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LGBTQ supporters gather in front of the U.S. Supreme Court on Oct. 8, 2019. Manuel Balce Ceneta/AP hide caption

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Manuel Balce Ceneta/AP

Religious Freedom Arguments Give Rise To Executive Order Battle

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Religious leader and philosopher Rabbi Lord Jonathan Sacks was the former chief rabbi of the U.K. He has died at the age of 72. BEN STANSALL/AFP via Getty Images hide caption

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BEN STANSALL/AFP via Getty Images

Rabbi Jonathan Sacks, Towering Intellect Of Judaism, Dies At 72

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Britain's Former Chief Rabbi Jonathan Sacks Dies At 72

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Evangelical voters have shown strong support for President Trump over the last four years, and 8 in 10 voted for him in the 2020 election as well. Samuel Corum/Getty Images hide caption

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Samuel Corum/Getty Images

2020 Faith Vote Reflects 2016 Patterns

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President Trump has paid far more attention to Catholics this year than he did in 2016. Alex Brandon/AP hide caption

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Alex Brandon/AP

For Trump, Conservative Catholics Are The New Evangelicals

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Pope Francis attends a interreligious ceremony for peace Tuesday in the Basilica of Santa Maria in Aracoeli in Rome. Gregorio Borgia/AP hide caption

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Gregorio Borgia/AP

Pope Francis Calls For Same-Sex Civil Union Law In New Documentary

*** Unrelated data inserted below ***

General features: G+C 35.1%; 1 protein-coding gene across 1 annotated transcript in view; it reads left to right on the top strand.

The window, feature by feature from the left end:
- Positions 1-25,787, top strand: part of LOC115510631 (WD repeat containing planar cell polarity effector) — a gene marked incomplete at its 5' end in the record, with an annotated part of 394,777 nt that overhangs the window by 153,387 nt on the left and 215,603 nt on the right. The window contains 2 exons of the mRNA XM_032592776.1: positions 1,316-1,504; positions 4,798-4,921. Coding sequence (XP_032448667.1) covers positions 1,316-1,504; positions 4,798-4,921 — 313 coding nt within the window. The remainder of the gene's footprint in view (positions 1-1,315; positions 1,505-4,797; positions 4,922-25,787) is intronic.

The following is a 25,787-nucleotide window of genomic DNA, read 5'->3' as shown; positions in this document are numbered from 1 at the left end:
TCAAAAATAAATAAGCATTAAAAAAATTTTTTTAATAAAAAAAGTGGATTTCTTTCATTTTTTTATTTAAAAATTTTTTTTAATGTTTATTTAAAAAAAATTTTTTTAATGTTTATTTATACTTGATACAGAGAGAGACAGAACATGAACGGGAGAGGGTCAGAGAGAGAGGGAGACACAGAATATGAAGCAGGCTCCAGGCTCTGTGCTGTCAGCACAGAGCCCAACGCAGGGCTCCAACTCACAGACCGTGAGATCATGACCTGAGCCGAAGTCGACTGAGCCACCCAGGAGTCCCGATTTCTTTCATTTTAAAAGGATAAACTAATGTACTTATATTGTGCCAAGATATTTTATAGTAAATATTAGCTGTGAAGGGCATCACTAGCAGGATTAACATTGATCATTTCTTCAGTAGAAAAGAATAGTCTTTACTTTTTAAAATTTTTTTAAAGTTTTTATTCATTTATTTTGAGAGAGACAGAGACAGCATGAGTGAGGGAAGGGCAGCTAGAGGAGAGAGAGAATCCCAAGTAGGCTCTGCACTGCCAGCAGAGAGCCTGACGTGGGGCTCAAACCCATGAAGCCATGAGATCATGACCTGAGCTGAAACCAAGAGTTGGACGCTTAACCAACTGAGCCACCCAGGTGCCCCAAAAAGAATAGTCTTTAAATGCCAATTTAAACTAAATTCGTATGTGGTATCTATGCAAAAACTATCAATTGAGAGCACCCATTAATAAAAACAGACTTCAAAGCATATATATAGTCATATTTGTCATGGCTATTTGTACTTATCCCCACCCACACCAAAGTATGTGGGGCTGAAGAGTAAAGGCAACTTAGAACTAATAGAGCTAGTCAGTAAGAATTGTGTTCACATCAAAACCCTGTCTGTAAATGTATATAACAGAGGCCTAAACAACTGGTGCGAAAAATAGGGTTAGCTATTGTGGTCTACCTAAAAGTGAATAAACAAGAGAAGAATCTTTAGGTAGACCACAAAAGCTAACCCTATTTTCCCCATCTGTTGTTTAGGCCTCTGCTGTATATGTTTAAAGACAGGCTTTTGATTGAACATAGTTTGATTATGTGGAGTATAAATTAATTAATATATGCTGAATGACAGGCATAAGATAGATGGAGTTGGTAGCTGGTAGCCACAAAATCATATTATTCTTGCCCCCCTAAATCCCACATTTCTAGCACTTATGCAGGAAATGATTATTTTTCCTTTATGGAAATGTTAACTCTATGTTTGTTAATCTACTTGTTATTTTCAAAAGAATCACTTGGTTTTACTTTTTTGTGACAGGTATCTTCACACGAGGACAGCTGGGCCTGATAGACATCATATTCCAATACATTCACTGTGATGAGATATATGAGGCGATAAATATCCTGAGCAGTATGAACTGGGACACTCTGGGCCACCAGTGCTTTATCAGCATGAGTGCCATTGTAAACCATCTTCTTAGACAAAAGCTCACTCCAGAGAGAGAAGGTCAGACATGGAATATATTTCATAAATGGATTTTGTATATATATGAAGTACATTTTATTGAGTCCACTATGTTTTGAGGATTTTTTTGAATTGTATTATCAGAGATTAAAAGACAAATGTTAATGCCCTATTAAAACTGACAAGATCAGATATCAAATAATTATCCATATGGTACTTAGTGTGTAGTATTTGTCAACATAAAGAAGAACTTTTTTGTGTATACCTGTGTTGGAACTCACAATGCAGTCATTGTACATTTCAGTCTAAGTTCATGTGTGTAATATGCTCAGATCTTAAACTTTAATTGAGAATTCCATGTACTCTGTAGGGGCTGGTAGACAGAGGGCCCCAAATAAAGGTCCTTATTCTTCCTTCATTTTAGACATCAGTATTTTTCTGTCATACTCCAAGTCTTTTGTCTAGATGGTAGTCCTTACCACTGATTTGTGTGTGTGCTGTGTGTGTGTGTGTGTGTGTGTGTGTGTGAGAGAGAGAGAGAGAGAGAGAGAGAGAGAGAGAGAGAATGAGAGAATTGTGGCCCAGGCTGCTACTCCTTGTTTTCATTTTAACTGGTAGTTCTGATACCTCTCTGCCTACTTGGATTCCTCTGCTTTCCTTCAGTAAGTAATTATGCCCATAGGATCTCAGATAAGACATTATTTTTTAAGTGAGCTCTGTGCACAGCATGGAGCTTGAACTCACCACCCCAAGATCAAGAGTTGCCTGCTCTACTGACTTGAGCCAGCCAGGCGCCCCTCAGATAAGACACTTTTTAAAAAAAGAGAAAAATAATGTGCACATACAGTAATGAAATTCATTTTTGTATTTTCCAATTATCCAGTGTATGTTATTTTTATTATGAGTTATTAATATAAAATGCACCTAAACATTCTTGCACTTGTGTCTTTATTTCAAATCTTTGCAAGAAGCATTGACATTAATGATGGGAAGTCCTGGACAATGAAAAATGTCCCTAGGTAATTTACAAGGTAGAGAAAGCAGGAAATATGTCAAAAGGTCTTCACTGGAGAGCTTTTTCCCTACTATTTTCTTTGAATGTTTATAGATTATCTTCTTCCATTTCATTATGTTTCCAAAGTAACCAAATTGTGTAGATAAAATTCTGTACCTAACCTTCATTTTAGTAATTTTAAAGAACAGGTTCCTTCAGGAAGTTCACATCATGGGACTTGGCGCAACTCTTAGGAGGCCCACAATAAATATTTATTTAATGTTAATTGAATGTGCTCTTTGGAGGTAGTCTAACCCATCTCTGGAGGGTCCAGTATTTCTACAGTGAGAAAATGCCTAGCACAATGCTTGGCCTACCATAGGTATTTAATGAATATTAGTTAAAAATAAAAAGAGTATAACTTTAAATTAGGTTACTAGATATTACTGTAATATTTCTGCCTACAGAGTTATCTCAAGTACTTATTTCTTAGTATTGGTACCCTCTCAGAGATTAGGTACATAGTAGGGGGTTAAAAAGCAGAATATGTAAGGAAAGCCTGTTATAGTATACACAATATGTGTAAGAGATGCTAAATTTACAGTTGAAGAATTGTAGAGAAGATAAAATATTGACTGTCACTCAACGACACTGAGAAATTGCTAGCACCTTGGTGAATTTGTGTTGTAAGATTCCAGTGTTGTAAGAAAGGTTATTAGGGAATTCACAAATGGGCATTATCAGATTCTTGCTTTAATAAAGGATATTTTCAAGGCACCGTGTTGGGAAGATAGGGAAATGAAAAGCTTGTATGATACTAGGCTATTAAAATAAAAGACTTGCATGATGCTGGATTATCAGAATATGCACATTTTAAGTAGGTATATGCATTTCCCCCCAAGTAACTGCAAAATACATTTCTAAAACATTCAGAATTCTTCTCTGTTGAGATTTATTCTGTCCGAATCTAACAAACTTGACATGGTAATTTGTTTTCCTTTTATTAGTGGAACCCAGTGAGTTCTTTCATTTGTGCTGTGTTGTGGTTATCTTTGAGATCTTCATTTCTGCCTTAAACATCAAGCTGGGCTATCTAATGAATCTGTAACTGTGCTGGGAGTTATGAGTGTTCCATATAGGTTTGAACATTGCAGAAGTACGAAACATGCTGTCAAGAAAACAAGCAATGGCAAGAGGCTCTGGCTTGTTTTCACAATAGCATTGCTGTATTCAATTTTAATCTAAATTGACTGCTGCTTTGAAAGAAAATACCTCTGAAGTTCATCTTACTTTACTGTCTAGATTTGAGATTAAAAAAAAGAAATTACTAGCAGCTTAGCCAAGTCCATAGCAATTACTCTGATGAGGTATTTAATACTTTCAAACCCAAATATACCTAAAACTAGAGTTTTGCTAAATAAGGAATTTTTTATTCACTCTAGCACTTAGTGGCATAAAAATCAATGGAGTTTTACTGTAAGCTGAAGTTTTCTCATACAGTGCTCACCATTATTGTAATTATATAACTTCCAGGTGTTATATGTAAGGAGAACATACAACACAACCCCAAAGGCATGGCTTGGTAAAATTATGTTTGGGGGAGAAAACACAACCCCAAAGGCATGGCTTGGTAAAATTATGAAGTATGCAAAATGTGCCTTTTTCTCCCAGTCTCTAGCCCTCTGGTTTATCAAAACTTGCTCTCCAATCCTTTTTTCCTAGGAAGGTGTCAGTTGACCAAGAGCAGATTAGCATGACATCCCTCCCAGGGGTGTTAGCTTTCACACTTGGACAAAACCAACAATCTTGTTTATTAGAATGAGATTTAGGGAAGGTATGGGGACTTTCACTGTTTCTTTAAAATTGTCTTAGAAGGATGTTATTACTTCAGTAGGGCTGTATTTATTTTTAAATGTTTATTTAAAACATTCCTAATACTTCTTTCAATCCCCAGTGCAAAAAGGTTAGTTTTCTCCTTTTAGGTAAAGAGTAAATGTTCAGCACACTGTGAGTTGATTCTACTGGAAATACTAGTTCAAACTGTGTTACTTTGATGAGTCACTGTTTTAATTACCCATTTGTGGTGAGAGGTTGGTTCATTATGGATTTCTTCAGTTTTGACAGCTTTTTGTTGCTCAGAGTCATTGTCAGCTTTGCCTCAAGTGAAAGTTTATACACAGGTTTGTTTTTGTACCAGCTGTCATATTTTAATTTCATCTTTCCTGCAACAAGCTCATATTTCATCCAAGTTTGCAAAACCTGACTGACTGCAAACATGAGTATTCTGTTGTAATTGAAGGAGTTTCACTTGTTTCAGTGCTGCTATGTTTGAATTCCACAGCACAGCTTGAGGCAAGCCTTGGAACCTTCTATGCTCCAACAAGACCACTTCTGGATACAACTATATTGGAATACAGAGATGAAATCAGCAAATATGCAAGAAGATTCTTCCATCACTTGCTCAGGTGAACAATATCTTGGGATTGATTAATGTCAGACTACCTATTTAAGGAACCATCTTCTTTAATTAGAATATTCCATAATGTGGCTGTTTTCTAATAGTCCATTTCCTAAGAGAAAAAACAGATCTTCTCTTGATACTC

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Supreme Court nominee Amy Coney Barrett speaks during her confirmation hearing Tuesday before the Senate Judiciary Committee. Patrick Semansky/Pool/AP hide caption

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Patrick Semansky/Pool/AP

Needing The Support Of Catholic Women, Democrats Are Careful With Amy Coney Barrett

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Can Amy Coney Barrett's Nomination To The Supreme Court Be A Win For Democrats?

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Religious leaders urge people of faith to pray for political leaders, both in general and when those elected officials are ill, even if people disagree with those leaders' policies. Paula Bronstein/AP hide caption

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Paula Bronstein/AP

The U.S. flag and flag of Vatican City are hung on the outside of the Pennsylvania Catholic Conference building in Harrisburg, Pa., on March 26, 2019. Catholics outnumber Evangelicals in Pennsylvania by a 2-to-1 margin. Andrew Caballero-Reynolds/AFP via Getty Images hide caption

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Andrew Caballero-Reynolds/AFP via Getty Images

Catholic Voters In Pennsylvania Talk About The Presidential Election

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What Catholics In Pennsylvania Think About The Upcoming Election

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Judge Amy Coney Barrett speaks after President Donald Trump announced her as his nominee to the Supreme Court, in the Rose Garden at the White House on Sept. 26. Alex Brandon/AP hide caption

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Alex Brandon/AP

Amy Coney Barrett's Catholicism Is Controversial But May Not Be Confirmation Issue